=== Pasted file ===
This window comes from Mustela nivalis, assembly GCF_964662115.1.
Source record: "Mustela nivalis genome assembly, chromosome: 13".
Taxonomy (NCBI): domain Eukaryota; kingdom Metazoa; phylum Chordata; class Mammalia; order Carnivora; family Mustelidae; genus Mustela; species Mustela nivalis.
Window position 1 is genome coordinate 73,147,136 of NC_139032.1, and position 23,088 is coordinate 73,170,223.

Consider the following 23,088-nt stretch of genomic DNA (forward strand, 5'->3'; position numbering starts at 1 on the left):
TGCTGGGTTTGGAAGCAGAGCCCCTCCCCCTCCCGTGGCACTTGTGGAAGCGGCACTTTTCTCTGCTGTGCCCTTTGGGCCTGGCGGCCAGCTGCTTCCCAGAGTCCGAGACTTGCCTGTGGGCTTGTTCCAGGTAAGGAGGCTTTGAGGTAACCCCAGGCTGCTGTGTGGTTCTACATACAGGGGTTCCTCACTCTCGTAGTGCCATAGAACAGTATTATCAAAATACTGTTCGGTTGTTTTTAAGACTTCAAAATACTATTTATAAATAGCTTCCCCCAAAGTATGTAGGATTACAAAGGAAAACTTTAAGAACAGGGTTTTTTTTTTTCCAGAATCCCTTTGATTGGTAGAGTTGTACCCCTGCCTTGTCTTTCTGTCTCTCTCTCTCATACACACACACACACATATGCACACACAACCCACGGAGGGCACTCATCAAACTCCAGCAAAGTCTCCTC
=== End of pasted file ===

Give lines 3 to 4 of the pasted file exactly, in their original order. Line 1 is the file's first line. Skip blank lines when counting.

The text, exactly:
Taxonomy (NCBI): domain Eukaryota; kingdom Metazoa; phylum Chordata; class Mammalia; order Carnivora; family Mustelidae; genus Mustela; species Mustela nivalis.
Window position 1 is genome coordinate 73,147,136 of NC_139032.1, and position 23,088 is coordinate 73,170,223.